Study of the Week: Zika Virus-Related Guillain-Barre Syndrome Linked to Worsened Olfactory Function

Welcome to Study of the Week from Patient Worthy. In this segment, we select a study we posted about from the previous week that we think is of particular interest or importance and go more in-depth. In this story we will talk about the details of the study and explain why it’s important, who will be impacted, and more.

If you read our short form research stories and find yourself wanting to learn more, you’ve come to the right place.


This week’s study is…

Olfactory outcomes in Zika virus-associated Guillain–Barré syndrome

We previously published about this research in a story titled “GBS from Zika Virus Linked to Poor Olfactory Function” which can be found here. The study was originally published in the scientific journal European Journal of Neurology. You can read the abstract of the study here


What Happened?

Postnatal Zika virus, is an uncommon viral infection that can sometimes lead to serious complications, such as Guillain-Barre syndrome, a rare autoimmune disease. Some research has also suggested that it could indicate Zika virus infection of the olfactory tract and peripheral nervous system. Following these previous findings, researchers were seeking to learn more about the potential impact of Zika virus-related Guillain-Barre syndrome on human olfactory performance.

The study involved a total of 19 patients living with Zika-associated Guillain-Barre who were treated at the Guadeloupe and Martinique university hospitals in the French West Indies. A control group of 9 people living with Guillain-Barre syndrome of similar severity that was not associated with Zika was included. The time between Zika/neurological onset and screening for olfactory performance was a median of 17 months.

Patients with Zika-related Guillain-Barre showed worsened olfactory function up to two years after the acute phase of their disease when compared to the control group. These patients showed a hyposmia (reduced smelling ability) rate of 68.4 percent versus just 22.2 percent in the control group.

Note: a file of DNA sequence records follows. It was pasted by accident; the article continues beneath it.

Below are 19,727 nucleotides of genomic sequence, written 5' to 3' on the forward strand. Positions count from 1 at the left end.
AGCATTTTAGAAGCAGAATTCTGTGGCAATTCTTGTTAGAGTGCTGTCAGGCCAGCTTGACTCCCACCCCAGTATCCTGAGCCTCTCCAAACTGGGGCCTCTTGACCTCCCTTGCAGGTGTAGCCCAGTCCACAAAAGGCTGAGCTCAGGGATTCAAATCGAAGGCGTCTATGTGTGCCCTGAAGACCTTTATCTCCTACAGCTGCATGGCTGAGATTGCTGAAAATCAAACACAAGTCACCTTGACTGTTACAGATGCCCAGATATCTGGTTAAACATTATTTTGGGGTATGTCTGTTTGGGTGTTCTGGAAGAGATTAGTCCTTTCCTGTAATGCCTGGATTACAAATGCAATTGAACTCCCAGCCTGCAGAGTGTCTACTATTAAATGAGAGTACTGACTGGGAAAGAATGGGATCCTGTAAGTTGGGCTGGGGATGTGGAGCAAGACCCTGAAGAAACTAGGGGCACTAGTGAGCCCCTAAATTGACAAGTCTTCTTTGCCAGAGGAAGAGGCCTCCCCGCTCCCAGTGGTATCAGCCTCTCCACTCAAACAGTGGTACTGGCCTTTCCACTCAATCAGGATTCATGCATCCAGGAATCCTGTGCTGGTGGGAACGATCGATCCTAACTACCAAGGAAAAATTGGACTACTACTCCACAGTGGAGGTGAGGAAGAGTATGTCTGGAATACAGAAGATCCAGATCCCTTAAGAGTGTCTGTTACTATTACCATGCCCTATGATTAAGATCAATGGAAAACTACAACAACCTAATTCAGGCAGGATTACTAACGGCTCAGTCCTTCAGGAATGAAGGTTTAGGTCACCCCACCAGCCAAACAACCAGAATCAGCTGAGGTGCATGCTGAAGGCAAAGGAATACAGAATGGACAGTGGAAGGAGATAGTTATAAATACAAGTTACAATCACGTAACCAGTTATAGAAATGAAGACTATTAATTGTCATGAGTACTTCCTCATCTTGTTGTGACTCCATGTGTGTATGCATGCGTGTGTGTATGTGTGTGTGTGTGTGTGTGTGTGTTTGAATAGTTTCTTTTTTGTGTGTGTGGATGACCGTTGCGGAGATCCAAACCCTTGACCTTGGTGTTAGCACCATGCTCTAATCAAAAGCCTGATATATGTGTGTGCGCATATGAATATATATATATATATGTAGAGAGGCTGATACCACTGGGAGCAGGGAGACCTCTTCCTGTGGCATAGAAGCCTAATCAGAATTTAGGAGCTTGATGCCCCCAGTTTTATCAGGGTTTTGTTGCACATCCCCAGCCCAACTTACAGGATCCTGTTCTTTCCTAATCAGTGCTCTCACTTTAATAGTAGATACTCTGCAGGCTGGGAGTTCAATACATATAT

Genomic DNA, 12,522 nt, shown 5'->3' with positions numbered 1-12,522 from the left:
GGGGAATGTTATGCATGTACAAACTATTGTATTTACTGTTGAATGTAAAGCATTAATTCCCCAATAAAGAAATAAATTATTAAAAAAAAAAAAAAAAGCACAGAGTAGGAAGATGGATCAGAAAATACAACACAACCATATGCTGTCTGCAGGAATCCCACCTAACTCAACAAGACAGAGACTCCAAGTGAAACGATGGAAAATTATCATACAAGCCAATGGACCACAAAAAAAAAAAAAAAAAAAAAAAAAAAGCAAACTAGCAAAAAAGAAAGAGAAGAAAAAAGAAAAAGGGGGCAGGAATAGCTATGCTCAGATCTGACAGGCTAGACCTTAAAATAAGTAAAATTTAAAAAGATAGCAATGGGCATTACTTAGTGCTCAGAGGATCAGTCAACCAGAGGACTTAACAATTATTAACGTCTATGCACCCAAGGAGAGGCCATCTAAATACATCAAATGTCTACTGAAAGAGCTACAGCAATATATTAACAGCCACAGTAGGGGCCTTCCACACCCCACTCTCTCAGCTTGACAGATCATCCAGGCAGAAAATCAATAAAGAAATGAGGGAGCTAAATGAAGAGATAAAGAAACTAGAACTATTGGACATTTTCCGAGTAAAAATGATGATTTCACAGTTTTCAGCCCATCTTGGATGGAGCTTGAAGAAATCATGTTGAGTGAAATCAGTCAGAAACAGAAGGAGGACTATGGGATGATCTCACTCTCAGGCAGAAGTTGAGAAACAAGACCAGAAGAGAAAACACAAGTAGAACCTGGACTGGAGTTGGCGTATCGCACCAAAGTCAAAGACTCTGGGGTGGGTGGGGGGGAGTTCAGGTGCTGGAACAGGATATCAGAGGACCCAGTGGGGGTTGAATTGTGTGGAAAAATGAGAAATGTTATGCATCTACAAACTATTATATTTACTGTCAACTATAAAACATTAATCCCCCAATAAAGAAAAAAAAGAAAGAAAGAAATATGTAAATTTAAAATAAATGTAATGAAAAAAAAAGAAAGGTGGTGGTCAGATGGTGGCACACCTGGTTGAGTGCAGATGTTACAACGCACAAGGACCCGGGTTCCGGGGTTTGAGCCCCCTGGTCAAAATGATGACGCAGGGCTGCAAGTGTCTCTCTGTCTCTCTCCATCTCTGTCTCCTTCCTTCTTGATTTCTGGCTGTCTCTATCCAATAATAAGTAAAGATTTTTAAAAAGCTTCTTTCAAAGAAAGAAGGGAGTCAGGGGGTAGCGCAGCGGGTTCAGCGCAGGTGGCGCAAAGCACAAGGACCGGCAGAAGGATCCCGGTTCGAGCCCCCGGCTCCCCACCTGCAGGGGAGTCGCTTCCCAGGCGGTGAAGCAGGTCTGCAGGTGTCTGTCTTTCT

Further research using immunodeficient mice infected with Zika found a high viral load in the olfactory system and downstream brain structures. In addition, the mice also suffered from olfactory impairment. The researchers concluded that Zika should be added to the list of viruses that can impact the sense of smell and that evaluation of the sense of smell should be considered as part of monitoring for Zika virus patients, especially if Guillain-Barre syndrome is present.

The scientists noted several weaknesses of the study, such as the small sample size, limitations of using mice for long-term consequences of infections, and variable span in time between the onset of Guillain-Barre syndrome and olfactory evaluation.

About Guillain-Barre Syndrome (GBS)

Guillain-Barré syndrome is an autoimmune disease which is characterized by rapid onset muscle weakness. This is caused by the immune system inflicting damage on the peripheral nervous system. The symptoms can appear in a little as a few hours or over the course of a few weeks. The trigger that causes the autoimmune response is linked to an infection of the digestive tract or respiratory tract in most cases. The infections are often linked to Campylobacter jejuni or cytomegalovirus. Other infections can also serve as potential triggers. Symptoms of Guillain-Barré syndrome include sensations like numbness, pain, or tingling, progressive muscle weakness of the arms, legs, and face, pain, and difficulty swallowing. Some patients may experience respiratory failure, which is a medical emergency. Treatment includes interventions to restore breathing ability, immunotherapy, and rehabilitation to restore movement and muscle strength. To learn more about Guillain-Barré syndrome, click here.

About Zika Virus Disease

Infection with the Zika virus can cause an illness commonly referred to as Zika fever or Zika virus disease. The virus is transmitted by bites from mosquitoes of the genus Aedes. The virus is also sexually transmittable. In many instances, infection with the Zika virus does not cause symptoms, but when it does, these symptoms can include skin rash, headache, fever, red eyes, and joint pain. These symptoms usually appear for less than a week; the initial infection has not been linked to any fatalities. The virus can also cause birth defects like microcephaly if it is transmitted from a pregnant mother to her child. There is no effective vaccine for the Zika virus, but acetaminophen appears to help relieve symptoms. Some patients may develop the rare condition Guillain-Barre syndrome after their initial infection. Zika fever is generally more common in tropical climates, where Aedes mosquitoes are more common. To learn more about Zika, click here.

Why Does it Matter?

The findings from this study have revealed a unique characteristic of Guillain-Barre syndrome that is the result of Zika virus infection. While it has been understood for some time that Zika could cause the syndrome, this study recognizes a way in which this form of the syndrome is different from Guillain-Barre that occurs independently of Zika.

Furthermore, this study has also confirmed that Zika virus can impact the sense of smell, particularly when Guillain-Barre syndrome appears as a major complication. This has important implications for the treatment of Zika virus infections.

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